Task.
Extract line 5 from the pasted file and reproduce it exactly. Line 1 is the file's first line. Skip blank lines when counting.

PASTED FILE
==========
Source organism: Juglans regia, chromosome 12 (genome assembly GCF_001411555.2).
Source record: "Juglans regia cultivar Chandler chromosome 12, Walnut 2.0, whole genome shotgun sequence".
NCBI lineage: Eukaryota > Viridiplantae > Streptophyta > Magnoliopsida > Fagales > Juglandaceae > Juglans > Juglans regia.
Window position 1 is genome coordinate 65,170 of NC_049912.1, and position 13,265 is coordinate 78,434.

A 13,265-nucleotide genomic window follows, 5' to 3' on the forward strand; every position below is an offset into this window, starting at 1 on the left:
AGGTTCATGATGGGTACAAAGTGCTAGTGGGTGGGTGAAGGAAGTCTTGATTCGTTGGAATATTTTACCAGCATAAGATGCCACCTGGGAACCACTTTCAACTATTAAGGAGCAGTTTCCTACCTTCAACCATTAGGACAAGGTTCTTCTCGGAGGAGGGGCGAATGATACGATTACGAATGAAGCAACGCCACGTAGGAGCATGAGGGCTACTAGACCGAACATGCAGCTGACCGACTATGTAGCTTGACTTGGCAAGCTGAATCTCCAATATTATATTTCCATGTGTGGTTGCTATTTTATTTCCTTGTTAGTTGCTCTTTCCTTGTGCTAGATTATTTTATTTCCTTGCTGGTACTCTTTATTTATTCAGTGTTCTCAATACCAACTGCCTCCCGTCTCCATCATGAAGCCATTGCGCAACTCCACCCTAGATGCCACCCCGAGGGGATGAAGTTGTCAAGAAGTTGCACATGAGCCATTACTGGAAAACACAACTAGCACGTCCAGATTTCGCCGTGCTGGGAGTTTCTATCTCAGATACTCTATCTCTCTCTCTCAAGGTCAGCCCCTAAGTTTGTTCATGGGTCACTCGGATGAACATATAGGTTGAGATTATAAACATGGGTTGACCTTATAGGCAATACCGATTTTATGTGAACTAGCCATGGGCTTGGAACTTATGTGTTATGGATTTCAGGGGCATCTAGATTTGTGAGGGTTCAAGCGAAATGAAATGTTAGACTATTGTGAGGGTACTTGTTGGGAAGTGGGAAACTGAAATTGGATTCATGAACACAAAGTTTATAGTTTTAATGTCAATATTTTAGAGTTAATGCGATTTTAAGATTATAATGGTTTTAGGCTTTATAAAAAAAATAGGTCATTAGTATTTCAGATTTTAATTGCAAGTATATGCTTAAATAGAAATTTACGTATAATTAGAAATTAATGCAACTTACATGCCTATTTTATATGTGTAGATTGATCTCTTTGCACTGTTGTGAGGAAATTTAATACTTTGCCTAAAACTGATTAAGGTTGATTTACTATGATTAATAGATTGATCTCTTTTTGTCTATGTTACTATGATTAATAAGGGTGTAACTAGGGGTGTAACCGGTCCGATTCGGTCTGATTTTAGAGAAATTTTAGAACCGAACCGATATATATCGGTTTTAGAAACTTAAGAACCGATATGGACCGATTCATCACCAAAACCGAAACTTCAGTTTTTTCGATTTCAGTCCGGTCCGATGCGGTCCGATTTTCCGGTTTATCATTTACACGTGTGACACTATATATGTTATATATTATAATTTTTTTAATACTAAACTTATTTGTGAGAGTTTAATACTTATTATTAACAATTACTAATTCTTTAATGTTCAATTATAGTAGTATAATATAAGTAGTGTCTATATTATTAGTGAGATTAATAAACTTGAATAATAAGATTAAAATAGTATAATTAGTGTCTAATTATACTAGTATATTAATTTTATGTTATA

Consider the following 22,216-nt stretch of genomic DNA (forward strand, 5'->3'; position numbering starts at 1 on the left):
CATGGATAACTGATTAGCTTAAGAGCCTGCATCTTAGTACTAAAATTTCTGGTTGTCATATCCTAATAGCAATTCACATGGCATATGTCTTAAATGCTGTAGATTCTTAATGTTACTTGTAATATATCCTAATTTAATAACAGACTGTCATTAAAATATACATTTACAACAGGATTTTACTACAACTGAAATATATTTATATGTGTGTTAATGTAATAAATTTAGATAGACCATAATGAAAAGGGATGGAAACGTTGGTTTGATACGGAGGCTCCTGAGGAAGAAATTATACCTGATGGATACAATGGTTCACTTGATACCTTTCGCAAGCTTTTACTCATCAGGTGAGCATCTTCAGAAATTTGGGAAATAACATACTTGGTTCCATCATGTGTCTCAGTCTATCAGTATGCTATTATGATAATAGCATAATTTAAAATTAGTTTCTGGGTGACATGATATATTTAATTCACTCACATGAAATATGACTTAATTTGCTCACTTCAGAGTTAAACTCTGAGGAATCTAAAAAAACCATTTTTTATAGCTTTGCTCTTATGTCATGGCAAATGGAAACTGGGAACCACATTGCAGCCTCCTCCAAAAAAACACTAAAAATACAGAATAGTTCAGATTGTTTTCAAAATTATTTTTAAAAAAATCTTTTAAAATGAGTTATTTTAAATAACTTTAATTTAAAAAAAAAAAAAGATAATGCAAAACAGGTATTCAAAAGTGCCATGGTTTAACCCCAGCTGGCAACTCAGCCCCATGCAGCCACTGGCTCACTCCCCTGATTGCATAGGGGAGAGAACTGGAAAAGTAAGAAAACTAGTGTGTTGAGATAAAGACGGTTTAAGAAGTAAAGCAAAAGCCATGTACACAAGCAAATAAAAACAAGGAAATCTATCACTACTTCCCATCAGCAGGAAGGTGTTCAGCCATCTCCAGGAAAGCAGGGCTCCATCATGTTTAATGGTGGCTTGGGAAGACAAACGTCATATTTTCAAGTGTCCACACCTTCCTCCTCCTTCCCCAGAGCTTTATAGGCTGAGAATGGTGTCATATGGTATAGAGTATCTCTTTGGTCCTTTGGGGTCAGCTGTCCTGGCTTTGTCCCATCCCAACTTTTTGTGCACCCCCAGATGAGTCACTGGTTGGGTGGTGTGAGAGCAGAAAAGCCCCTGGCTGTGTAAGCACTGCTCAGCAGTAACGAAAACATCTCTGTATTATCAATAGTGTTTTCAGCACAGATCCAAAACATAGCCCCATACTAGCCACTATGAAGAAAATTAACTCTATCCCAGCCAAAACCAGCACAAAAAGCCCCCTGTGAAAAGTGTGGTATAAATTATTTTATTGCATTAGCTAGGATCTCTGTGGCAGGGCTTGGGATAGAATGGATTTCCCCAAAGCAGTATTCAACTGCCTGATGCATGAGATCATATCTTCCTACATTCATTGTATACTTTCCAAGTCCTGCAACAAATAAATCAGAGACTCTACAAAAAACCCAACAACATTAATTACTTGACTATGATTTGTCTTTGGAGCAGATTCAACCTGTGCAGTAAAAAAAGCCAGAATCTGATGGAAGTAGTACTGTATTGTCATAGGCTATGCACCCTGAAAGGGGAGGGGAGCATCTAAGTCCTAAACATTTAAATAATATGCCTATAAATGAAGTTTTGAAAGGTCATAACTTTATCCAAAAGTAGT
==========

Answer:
A 13,265-nucleotide genomic window follows, 5' to 3' on the forward strand; every position below is an offset into this window, starting at 1 on the left: